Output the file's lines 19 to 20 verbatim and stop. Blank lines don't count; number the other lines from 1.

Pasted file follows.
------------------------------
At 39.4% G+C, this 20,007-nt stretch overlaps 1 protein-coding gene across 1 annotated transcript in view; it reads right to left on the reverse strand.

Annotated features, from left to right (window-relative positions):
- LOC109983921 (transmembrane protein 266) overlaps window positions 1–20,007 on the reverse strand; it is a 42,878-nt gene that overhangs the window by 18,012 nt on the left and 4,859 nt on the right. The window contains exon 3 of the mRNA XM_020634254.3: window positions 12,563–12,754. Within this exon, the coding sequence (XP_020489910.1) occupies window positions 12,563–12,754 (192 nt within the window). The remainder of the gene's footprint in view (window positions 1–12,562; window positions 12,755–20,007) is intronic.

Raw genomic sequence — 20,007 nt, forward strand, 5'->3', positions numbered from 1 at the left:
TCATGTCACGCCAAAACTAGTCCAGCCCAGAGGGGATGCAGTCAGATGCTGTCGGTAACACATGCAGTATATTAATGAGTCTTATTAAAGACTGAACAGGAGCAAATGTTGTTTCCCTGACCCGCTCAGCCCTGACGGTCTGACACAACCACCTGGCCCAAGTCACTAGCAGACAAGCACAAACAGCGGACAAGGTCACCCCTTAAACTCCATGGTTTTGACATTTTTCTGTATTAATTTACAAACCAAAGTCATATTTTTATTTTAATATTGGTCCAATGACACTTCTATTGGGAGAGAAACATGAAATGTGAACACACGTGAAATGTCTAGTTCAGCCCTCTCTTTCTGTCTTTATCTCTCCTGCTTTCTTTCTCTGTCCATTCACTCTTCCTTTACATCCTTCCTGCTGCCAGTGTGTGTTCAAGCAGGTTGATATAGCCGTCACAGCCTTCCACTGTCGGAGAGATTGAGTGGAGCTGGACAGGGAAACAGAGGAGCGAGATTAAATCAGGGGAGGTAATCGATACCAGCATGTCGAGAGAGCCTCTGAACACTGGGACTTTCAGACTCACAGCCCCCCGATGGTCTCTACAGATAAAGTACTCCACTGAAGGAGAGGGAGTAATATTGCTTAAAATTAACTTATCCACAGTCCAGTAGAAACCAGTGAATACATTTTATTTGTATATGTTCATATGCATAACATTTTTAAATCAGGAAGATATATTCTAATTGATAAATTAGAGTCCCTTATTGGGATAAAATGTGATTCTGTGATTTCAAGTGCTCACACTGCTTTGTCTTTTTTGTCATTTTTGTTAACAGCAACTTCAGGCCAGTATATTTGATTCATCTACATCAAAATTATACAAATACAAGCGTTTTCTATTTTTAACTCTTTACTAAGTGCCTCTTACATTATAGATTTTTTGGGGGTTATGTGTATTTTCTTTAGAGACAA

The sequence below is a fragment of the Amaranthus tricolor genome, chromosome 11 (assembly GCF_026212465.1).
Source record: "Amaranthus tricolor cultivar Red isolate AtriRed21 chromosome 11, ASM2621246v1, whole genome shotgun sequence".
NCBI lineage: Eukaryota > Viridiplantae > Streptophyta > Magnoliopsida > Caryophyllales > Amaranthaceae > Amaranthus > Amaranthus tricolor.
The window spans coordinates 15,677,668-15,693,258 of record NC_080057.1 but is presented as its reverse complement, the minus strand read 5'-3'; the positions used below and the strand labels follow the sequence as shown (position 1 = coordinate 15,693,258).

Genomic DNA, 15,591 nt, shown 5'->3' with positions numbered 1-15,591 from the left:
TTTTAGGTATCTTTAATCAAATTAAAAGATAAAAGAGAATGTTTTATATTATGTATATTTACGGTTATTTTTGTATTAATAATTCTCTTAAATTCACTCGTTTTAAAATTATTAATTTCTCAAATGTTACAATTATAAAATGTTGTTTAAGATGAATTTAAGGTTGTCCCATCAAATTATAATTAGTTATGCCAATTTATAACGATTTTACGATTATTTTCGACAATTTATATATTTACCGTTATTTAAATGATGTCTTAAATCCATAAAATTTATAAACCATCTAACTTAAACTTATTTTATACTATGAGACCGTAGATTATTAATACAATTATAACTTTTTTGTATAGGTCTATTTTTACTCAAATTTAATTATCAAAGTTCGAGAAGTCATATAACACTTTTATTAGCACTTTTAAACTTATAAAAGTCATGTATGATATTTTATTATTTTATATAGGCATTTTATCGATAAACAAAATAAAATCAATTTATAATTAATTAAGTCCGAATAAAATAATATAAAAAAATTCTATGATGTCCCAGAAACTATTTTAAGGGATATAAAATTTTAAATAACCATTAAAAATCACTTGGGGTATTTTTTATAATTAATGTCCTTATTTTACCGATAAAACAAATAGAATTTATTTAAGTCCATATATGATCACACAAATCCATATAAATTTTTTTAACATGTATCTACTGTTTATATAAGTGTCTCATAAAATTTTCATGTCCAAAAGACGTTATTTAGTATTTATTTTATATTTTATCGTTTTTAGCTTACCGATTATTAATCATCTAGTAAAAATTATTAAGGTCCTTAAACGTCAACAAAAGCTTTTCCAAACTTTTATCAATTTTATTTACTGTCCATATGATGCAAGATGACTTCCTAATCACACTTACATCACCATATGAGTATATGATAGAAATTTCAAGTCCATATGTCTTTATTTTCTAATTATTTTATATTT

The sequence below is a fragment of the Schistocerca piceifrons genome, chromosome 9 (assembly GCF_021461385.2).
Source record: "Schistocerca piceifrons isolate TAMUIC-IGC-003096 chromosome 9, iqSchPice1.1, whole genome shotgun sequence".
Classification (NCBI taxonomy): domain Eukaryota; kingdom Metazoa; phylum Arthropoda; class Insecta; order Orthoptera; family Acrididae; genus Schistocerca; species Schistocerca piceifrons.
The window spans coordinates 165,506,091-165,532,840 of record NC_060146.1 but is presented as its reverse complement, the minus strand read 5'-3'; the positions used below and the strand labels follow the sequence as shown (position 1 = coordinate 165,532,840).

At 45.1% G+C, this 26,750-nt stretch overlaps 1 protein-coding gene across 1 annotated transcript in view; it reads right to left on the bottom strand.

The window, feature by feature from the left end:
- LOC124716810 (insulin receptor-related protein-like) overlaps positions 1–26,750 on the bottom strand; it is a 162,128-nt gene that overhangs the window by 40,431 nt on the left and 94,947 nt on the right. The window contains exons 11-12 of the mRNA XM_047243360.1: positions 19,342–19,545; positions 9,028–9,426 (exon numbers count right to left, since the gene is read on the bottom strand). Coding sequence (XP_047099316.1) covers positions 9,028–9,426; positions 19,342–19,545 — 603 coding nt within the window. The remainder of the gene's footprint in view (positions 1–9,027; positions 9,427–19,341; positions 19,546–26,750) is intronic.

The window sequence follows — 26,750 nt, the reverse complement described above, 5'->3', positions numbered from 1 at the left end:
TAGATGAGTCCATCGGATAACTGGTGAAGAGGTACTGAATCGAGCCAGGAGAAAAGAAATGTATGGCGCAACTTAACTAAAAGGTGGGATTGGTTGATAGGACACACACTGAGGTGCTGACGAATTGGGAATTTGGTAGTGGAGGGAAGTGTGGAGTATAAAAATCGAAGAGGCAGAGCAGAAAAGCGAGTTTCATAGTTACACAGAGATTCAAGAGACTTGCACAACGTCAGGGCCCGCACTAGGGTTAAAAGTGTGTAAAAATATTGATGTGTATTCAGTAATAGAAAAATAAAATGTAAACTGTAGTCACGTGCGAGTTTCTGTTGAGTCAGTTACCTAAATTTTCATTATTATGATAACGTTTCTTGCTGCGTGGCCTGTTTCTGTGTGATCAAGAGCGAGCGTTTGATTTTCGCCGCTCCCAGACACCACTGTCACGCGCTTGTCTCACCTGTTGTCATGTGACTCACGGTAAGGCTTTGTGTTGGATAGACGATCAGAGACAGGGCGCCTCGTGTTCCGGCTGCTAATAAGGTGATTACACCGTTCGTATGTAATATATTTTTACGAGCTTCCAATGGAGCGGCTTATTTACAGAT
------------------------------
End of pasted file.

The window sequence follows — 26,750 nt, the reverse complement described above, 5'->3', positions numbered from 1 at the left end:
TAGATGAGTCCATCGGATAACTGGTGAAGAGGTACTGAATCGAGCCAGGAGAAAAGAAATGTATGGCGCAACTTAACTAAAAGGTGGGATTGGTTGATAGGACACACACTGAGGTGCTGACGAATTGGGAATTTGGTAGTGGAGGGAAGTGTGGAGTATAAAAATCGAAGAGGCAGAGCAGAAAAGCGAGTTTCATAGTTACACAGAGATTCAAGAGACTTGCACAACGTCAGGGCCCGCACTAGGGTTAAAAGTGTGTAAAAATATTGATGTGTATTCAGTAATAGAAAAATAAAATGTAAACTGTAGTCACGTGCGAGTTTCTGTTGAGTCAGTTACCTAAATTTTCATTATTATGATAACGTTTCTTGCTGCGTGGCCTGTTTCTGTGTGATCAAGAGCGAGCGTTTGATTTTCGCCGCTCCCAGACACCACTGTCACGCGCTTGTCTCACCTGTTGTCATGTGACTCACGGTAAGGCTTTGTGTTGGATAGACGATCAGAGACAGGGCGCCTCGTGTTCCGGCTGCTAATAAGGTGATTACACCGTTCGTATGTAATATATTTTTACGAGCTTCCAATGGAGCGGCTTATTTACAGAT